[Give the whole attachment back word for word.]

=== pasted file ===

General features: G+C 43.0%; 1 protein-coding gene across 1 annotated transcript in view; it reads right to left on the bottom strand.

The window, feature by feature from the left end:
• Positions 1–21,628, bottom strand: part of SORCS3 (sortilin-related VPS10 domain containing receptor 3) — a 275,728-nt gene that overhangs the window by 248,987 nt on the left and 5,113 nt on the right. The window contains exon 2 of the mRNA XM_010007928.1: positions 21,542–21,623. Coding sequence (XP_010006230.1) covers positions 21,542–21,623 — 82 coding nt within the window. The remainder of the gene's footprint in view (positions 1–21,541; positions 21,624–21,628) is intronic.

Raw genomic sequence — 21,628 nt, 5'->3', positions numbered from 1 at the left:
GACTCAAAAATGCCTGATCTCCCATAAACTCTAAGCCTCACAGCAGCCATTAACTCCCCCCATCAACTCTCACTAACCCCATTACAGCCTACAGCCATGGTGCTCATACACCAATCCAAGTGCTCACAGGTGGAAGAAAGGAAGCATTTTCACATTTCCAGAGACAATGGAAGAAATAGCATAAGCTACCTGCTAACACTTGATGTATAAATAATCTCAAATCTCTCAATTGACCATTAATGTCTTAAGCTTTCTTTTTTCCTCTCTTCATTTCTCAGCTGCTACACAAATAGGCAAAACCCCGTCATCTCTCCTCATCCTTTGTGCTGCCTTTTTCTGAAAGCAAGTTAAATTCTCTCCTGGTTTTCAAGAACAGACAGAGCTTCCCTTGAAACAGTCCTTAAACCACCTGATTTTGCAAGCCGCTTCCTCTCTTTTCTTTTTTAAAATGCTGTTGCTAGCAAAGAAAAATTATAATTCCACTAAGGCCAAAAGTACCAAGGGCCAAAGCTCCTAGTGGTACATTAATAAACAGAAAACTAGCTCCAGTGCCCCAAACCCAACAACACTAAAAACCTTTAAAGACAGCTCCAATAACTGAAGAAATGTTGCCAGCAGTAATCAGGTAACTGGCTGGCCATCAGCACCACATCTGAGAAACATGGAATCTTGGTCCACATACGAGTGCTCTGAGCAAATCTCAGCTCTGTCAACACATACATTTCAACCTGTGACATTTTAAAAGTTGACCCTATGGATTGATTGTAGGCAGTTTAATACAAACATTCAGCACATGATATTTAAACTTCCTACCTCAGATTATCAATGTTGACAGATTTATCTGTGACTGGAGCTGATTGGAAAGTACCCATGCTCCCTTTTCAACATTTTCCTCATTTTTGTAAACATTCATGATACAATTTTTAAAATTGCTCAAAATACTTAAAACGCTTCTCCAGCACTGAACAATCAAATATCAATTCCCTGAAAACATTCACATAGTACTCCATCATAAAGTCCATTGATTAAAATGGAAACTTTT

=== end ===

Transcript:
General features: G+C 43.0%; 1 protein-coding gene across 1 annotated transcript in view; it reads right to left on the bottom strand.

The window, feature by feature from the left end:
• Positions 1–21,628, bottom strand: part of SORCS3 (sortilin-related VPS10 domain containing receptor 3) — a 275,728-nt gene that overhangs the window by 248,987 nt on the left and 5,113 nt on the right. The window contains exon 2 of the mRNA XM_010007928.1: positions 21,542–21,623. Coding sequence (XP_010006230.1) covers positions 21,542–21,623 — 82 coding nt within the window. The remainder of the gene's footprint in view (positions 1–21,541; positions 21,624–21,628) is intronic.

Raw genomic sequence — 21,628 nt, 5'->3', positions numbered from 1 at the left:
GACTCAAAAATGCCTGATCTCCCATAAACTCTAAGCCTCACAGCAGCCATTAACTCCCCCCATCAACTCTCACTAACCCCATTACAGCCTACAGCCATGGTGCTCATACACCAATCCAAGTGCTCACAGGTGGAAGAAAGGAAGCATTTTCACATTTCCAGAGACAATGGAAGAAATAGCATAAGCTACCTGCTAACACTTGATGTATAAATAATCTCAAATCTCTCAATTGACCATTAATGTCTTAAGCTTTCTTTTTTCCTCTCTTCATTTCTCAGCTGCTACACAAATAGGCAAAACCCCGTCATCTCTCCTCATCCTTTGTGCTGCCTTTTTCTGAAAGCAAGTTAAATTCTCTCCTGGTTTTCAAGAACAGACAGAGCTTCCCTTGAAACAGTCCTTAAACCACCTGATTTTGCAAGCCGCTTCCTCTCTTTTCTTTTTTAAAATGCTGTTGCTAGCAAAGAAAAATTATAATTCCACTAAGGCCAAAAGTACCAAGGGCCAAAGCTCCTAGTGGTACATTAATAAACAGAAAACTAGCTCCAGTGCCCCAAACCCAACAACACTAAAAACCTTTAAAGACAGCTCCAATAACTGAAGAAATGTTGCCAGCAGTAATCAGGTAACTGGCTGGCCATCAGCACCACATCTGAGAAACATGGAATCTTGGTCCACATACGAGTGCTCTGAGCAAATCTCAGCTCTGTCAACACATACATTTCAACCTGTGACATTTTAAAAGTTGACCCTATGGATTGATTGTAGGCAGTTTAATACAAACATTCAGCACATGATATTTAAACTTCCTACCTCAGATTATCAATGTTGACAGATTTATCTGTGACTGGAGCTGATTGGAAAGTACCCATGCTCCCTTTTCAACATTTTCCTCATTTTTGTAAACATTCATGATACAATTTTTAAAATTGCTCAAAATACTTAAAACGCTTCTCCAGCACTGAACAATCAAATATCAATTCCCTGAAAACATTCACATAGTACTCCATCATAAAGTCCATTGATTAAAATGGAAACTTTT